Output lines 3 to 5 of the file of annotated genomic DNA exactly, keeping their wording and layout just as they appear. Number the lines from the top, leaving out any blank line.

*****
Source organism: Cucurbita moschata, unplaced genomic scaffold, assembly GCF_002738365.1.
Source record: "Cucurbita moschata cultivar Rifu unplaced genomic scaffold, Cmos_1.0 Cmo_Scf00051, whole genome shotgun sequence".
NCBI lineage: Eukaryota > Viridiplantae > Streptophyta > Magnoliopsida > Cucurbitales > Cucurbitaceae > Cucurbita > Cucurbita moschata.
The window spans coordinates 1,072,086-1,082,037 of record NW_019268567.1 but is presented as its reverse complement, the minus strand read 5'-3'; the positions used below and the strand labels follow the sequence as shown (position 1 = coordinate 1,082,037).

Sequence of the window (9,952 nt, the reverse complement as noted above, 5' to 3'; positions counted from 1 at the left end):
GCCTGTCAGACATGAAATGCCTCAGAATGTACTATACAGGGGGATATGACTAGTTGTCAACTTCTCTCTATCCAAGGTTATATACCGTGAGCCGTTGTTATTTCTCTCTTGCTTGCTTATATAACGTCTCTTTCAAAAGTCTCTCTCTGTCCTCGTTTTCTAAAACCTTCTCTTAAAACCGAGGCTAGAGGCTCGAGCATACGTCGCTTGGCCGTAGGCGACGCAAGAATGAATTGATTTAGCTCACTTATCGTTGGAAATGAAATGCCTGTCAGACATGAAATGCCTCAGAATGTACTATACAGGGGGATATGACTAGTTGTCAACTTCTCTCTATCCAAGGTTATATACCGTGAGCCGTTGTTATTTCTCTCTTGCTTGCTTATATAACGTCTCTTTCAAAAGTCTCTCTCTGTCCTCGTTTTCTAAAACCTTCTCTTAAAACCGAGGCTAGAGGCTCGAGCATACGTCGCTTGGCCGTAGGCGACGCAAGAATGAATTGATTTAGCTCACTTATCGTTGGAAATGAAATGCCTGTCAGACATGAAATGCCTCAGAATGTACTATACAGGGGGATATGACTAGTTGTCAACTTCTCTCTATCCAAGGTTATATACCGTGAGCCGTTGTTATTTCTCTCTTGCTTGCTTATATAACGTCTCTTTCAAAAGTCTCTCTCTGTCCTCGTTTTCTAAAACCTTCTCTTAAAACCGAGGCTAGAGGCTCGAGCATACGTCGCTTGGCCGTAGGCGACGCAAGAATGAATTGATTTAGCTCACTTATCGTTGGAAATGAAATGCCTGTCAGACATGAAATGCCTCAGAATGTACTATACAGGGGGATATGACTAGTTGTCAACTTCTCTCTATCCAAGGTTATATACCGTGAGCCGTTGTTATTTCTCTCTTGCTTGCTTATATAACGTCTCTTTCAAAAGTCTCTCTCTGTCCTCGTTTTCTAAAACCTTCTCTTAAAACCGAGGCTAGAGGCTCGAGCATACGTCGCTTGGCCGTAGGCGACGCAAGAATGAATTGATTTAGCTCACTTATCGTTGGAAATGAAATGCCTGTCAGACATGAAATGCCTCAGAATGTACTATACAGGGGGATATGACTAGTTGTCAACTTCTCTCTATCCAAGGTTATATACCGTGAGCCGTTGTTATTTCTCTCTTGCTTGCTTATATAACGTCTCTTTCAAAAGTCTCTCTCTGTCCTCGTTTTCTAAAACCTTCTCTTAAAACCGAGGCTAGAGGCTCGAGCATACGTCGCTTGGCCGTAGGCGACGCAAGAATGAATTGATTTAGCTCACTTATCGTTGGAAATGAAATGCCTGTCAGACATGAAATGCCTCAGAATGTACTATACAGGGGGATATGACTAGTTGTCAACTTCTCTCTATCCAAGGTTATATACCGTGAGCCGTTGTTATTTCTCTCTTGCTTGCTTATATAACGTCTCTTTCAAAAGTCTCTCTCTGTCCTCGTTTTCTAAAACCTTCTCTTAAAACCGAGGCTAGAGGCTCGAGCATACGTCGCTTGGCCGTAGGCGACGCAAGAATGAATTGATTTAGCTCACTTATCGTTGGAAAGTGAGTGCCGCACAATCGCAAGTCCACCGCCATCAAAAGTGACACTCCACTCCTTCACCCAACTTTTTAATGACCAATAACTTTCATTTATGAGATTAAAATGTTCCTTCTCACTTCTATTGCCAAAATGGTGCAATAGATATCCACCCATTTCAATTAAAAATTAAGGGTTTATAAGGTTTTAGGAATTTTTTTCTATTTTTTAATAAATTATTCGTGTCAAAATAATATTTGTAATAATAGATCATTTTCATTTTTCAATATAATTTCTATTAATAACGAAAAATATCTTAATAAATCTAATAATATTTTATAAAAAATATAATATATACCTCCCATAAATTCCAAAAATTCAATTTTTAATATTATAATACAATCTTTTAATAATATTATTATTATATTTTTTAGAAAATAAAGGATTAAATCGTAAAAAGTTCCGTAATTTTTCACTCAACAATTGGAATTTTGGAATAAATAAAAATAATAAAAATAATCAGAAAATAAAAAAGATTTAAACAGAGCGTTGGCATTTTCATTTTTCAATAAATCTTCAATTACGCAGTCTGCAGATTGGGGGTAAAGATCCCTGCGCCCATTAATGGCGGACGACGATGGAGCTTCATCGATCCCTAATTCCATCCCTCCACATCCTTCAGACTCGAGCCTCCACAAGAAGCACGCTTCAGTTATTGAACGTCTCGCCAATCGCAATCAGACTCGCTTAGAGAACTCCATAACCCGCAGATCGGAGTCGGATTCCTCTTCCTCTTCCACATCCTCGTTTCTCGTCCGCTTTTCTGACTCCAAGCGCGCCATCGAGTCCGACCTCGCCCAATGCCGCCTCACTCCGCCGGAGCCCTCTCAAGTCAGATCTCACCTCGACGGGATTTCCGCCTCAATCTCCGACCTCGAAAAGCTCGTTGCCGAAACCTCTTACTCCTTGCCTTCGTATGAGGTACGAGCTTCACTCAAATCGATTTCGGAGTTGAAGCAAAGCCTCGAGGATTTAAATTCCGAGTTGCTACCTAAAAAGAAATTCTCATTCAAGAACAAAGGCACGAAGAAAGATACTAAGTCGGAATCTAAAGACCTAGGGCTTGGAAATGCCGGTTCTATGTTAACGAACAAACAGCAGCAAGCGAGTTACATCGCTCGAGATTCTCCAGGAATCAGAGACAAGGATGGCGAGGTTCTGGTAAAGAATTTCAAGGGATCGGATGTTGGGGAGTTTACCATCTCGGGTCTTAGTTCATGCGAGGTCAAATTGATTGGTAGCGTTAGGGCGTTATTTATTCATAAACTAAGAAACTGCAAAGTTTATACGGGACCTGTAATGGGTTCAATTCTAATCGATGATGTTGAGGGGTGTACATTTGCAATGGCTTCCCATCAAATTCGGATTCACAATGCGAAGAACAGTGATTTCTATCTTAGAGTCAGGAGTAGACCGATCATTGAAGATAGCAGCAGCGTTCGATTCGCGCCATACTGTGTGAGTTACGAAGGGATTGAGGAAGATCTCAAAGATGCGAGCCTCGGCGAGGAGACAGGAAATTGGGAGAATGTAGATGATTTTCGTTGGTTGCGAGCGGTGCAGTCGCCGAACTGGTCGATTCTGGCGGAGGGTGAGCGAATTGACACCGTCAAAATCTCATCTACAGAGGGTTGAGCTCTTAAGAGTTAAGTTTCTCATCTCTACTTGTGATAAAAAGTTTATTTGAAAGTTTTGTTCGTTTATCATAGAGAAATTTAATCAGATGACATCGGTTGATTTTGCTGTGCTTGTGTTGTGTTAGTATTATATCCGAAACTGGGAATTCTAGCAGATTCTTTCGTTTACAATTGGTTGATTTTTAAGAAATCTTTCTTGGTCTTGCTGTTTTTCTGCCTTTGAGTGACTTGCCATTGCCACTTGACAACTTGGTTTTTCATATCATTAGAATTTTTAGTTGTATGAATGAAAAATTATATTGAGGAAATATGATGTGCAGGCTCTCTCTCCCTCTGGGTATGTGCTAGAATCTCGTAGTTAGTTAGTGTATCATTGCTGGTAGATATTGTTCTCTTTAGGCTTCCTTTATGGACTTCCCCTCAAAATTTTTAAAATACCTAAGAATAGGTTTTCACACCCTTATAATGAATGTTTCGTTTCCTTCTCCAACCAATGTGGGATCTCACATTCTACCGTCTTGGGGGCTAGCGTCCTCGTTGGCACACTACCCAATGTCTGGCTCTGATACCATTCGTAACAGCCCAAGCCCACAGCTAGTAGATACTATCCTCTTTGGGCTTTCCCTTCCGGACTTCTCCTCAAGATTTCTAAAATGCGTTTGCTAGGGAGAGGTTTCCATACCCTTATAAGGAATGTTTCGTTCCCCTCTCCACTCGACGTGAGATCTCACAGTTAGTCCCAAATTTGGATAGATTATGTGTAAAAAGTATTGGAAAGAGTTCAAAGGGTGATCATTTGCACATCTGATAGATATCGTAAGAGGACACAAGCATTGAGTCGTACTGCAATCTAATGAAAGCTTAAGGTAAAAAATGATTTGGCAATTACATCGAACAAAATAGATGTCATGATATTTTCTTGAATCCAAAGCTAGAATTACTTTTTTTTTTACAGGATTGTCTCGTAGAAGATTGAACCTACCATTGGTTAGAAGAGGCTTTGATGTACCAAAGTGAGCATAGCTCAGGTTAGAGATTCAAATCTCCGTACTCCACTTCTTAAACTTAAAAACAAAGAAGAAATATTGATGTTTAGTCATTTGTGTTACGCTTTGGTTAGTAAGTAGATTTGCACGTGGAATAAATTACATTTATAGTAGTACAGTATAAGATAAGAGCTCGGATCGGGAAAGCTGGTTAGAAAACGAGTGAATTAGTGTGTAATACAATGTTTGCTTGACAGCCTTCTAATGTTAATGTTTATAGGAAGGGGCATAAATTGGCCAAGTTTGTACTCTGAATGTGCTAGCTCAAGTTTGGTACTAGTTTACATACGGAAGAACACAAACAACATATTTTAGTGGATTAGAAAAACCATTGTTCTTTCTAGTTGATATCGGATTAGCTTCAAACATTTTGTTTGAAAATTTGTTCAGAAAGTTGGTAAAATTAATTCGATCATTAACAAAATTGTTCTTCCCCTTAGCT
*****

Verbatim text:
NCBI lineage: Eukaryota > Viridiplantae > Streptophyta > Magnoliopsida > Cucurbitales > Cucurbitaceae > Cucurbita > Cucurbita moschata.
The window spans coordinates 1,072,086-1,082,037 of record NW_019268567.1 but is presented as its reverse complement, the minus strand read 5'-3'; the positions used below and the strand labels follow the sequence as shown (position 1 = coordinate 1,082,037).

Sequence of the window (9,952 nt, the reverse complement as noted above, 5' to 3'; positions counted from 1 at the left end):